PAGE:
Ahhhhhh! See you back at the studio next week. Friday happy dance to you.

Sprout Question: How do you pamper and fan your creativity?

Note: I have limited computer access today but shall be on-line again this evening.

© 2010 Terrill Welch, All rights reserved.

Liberal usage granted with written permission. See “About” for details.

Purchase photography at http://www.redbubble.com/people/terrillwelch

Creative Potager – where imagination rules. Be inspired.

Ordinary

Today, I only have the ordinary to offer – the equivalent of canned moose meat. Yesterday’s walk produced nothing of significance in the way of photos.

There was the sound of the water running out of the pipe.

There was the horse and buggy “slow sign” that made me laugh.

There were the distant mountains to the north through active pass that made me think about how far it was to my parent’s farm in north central British Columbia.

All was rather ordinary. Still, I walked, I looked, and I framed shot after shot on the hopes that something might appear worthwhile of your audience. I feel like the fisherman who came home with no fish. When this happened as a child, well… we had canned moose meat. So today, I share with you ordinary images – my equivalent of canned moose meat. A creative day that is sustaining but not luxurious in its richness.

Sprout Question: Creatively, what do you do when confronted with “the ordinary?”

Note: Tomorrow I am traveling. There will likely be no Creative Potager post – unless I am very lucky find a window of time and an internet connection. If I don’t connect with you before hand, have a wonderful weekend.

© 2010 Terrill Welch, All rights reserved.

Liberal usage granted with written permission. See “About” for details.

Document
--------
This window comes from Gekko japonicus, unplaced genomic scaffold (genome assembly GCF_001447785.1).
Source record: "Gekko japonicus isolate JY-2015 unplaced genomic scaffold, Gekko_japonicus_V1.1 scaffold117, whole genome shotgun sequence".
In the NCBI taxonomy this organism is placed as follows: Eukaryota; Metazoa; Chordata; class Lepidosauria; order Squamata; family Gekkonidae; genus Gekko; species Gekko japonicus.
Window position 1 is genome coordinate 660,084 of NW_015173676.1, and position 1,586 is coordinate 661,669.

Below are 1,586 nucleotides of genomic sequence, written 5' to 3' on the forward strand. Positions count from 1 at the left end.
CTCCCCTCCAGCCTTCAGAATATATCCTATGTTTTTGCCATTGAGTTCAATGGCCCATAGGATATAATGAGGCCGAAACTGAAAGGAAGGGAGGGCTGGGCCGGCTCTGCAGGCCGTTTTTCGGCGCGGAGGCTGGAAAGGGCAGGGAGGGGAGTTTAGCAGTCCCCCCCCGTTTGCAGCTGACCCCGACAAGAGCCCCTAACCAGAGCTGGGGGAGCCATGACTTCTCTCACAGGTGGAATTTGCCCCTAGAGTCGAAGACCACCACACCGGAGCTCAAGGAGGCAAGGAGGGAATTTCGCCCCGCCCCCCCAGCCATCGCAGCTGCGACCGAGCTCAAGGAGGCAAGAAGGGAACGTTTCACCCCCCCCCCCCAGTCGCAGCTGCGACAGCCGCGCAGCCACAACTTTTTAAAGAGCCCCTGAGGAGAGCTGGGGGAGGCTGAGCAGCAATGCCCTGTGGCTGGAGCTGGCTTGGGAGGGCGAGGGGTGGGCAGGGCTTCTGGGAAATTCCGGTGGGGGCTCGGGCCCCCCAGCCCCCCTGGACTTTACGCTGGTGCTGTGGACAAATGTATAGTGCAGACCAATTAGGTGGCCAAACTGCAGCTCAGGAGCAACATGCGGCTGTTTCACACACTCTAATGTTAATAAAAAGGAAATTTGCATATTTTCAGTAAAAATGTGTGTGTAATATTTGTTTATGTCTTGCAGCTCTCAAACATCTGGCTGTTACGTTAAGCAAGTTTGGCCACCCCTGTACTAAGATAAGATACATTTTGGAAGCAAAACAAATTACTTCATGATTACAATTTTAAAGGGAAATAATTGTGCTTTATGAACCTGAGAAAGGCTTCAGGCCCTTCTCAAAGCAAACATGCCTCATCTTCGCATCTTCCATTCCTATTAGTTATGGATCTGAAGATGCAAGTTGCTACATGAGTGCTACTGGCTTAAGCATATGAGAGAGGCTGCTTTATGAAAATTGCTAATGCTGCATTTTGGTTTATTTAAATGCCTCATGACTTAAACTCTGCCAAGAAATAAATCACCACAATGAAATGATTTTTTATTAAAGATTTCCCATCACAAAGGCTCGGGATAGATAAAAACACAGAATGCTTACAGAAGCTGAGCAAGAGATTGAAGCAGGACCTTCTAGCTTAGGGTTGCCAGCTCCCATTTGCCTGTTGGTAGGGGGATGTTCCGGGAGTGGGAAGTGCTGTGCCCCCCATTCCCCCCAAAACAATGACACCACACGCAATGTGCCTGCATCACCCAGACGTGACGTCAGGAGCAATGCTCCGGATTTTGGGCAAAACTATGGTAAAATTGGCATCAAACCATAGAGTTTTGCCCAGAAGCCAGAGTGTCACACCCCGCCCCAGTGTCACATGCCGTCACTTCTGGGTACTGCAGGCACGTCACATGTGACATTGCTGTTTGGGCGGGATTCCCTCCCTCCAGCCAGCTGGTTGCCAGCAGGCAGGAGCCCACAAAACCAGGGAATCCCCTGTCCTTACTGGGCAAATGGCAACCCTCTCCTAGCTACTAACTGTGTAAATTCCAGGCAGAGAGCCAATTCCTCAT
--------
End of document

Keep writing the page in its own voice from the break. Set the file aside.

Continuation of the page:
Purchase photography at http://www.redbubble.com/people/terrillwelch

Creative Potager – where imagination rules. Be inspired.

My Art for Haiti

As I am catching up, after two days of being off-line due to high winds, I drop in on Martha Marshall’s blog and discover her Art For Haiti post. I must participate. Below are the three images that I will donate 100% of post-production profits until the end of February 2010 to AVAAZ Stand with Haiti. I’m providing my redbubble link for each image for full resolution and purchase of various products including cards, matted and framed prints and canvases.

View “Sandstone Shoreline” (a new image) in full resolution and purchase here.



View “Last of the Season” watercolor image in full resolution and purchase here. More about publishing of “Last Rose” in River Poets Quarterly Journal here.


View full of resolution of “Stand with Haiti” image and purchase here. More about the rose-hip and Stand with Haiti image here.

If you are on twitter, you can help by tweeting “RT @terrillwelch  My Art for Haiti http://bit.ly/77EG0b #art4haiti ” in your update.

In closing, I offer a special thank you to Martha Marshall and her outstanding An Artist’s Journal Blog for this inspiration.

Sprout Question: How has your creativity been useful in contributing to the greater good of others?

© 2010 Terrill Welch, All rights reserved.

Liberal usage granted with written permission. See “About” for details.

Purchase photography at http://www.redbubble.com/people/terrillwelch

Creative Potager – where imagination rules. Be inspired.

High Winds

I awoke to rattling, banging and snapping at just after 1:30 am on Monday morning. No, it wasn’t a break-n-enter but high wind. Cones, branches and bits of whatever else were being slammed down on our tin roof from winds that were recorded up to 120 km an hour on a near by island. I could hear the roar of the wind high above the trees. The sound was similar to a large jet overhead except it never moved away – it just stayed there and roared. For the next four hours we watched and monitored as a cast iron chair on the deck was knocked over by large broken branch, the upstairs window was blown open even though it opens out and the trees bent and twisted against the force of the wind. Not surprisingly, the electricity went off at around 3:00 am.